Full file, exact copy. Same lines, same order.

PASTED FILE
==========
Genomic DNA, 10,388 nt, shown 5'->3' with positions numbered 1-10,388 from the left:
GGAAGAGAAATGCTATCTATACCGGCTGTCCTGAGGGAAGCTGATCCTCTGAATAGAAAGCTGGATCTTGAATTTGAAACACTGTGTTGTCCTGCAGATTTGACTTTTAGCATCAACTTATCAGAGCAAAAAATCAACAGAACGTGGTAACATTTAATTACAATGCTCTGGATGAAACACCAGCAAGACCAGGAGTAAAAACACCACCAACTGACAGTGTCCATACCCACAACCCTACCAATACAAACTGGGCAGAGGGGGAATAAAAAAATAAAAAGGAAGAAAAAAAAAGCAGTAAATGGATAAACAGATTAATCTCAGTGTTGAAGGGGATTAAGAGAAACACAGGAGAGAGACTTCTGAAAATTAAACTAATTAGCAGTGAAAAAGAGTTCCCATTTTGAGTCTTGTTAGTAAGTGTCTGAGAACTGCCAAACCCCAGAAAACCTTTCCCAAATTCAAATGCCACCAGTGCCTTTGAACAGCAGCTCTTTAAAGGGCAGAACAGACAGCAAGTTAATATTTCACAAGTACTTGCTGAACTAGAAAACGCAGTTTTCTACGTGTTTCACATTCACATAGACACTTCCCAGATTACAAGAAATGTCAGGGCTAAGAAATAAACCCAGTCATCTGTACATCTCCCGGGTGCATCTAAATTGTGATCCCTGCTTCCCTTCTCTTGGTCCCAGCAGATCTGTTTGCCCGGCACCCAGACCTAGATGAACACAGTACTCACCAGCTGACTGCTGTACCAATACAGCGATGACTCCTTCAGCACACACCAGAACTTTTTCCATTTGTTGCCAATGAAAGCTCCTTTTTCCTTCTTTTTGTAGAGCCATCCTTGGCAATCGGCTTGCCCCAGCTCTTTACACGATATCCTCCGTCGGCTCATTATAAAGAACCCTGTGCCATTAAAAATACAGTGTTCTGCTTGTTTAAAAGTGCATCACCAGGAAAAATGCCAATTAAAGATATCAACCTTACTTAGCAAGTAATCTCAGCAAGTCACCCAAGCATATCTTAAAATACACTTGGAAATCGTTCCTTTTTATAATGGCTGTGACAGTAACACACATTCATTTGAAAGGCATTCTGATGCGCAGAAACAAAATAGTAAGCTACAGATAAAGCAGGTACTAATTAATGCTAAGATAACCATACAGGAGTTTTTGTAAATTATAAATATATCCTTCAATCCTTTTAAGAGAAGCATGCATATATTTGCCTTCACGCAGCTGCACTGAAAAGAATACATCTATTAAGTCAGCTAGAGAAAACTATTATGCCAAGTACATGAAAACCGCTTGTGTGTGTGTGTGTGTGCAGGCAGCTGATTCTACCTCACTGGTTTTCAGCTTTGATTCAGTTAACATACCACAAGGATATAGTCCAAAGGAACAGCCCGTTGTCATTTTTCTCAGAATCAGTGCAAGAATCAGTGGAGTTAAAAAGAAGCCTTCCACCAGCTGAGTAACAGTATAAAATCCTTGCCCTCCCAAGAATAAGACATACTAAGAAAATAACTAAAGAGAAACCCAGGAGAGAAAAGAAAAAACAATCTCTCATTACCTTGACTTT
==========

Genomic DNA, 10,388 nt, shown 5'->3' with positions numbered 1-10,388 from the left:
GGAAGAGAAATGCTATCTATACCGGCTGTCCTGAGGGAAGCTGATCCTCTGAATAGAAAGCTGGATCTTGAATTTGAAACACTGTGTTGTCCTGCAGATTTGACTTTTAGCATCAACTTATCAGAGCAAAAAATCAACAGAACGTGGTAACATTTAATTACAATGCTCTGGATGAAACACCAGCAAGACCAGGAGTAAAAACACCACCAACTGACAGTGTCCATACCCACAACCCTACCAATACAAACTGGGCAGAGGGGGAATAAAAAAATAAAAAGGAAGAAAAAAAAAGCAGTAAATGGATAAACAGATTAATCTCAGTGTTGAAGGGGATTAAGAGAAACACAGGAGAGAGACTTCTGAAAATTAAACTAATTAGCAGTGAAAAAGAGTTCCCATTTTGAGTCTTGTTAGTAAGTGTCTGAGAACTGCCAAACCCCAGAAAACCTTTCCCAAATTCAAATGCCACCAGTGCCTTTGAACAGCAGCTCTTTAAAGGGCAGAACAGACAGCAAGTTAATATTTCACAAGTACTTGCTGAACTAGAAAACGCAGTTTTCTACGTGTTTCACATTCACATAGACACTTCCCAGATTACAAGAAATGTCAGGGCTAAGAAATAAACCCAGTCATCTGTACATCTCCCGGGTGCATCTAAATTGTGATCCCTGCTTCCCTTCTCTTGGTCCCAGCAGATCTGTTTGCCCGGCACCCAGACCTAGATGAACACAGTACTCACCAGCTGACTGCTGTACCAATACAGCGATGACTCCTTCAGCACACACCAGAACTTTTTCCATTTGTTGCCAATGAAAGCTCCTTTTTCCTTCTTTTTGTAGAGCCATCCTTGGCAATCGGCTTGCCCCAGCTCTTTACACGATATCCTCCGTCGGCTCATTATAAAGAACCCTGTGCCATTAAAAATACAGTGTTCTGCTTGTTTAAAAGTGCATCACCAGGAAAAATGCCAATTAAAGATATCAACCTTACTTAGCAAGTAATCTCAGCAAGTCACCCAAGCATATCTTAAAATACACTTGGAAATCGTTCCTTTTTATAATGGCTGTGACAGTAACACACATTCATTTGAAAGGCATTCTGATGCGCAGAAACAAAATAGTAAGCTACAGATAAAGCAGGTACTAATTAATGCTAAGATAACCATACAGGAGTTTTTGTAAATTATAAATATATCCTTCAATCCTTTTAAGAGAAGCATGCATATATTTGCCTTCACGCAGCTGCACTGAAAAGAATACATCTATTAAGTCAGCTAGAGAAAACTATTATGCCAAGTACATGAAAACCGCTTGTGTGTGTGTGTGTGTGCAGGCAGCTGATTCTACCTCACTGGTTTTCAGCTTTGATTCAGTTAACATACCACAAGGATATAGTCCAAAGGAACAGCCCGTTGTCATTTTTCTCAGAATCAGTGCAAGAATCAGTGGAGTTAAAAAGAAGCCTTCCACCAGCTGAGTAACAGTATAAAATCCTTGCCCTCCCAAGAATAAGACATACTAAGAAAATAACTAAAGAGAAACCCAGGAGAGAAAAGAAAAAACAATCTCTCATTACCTTGACTTT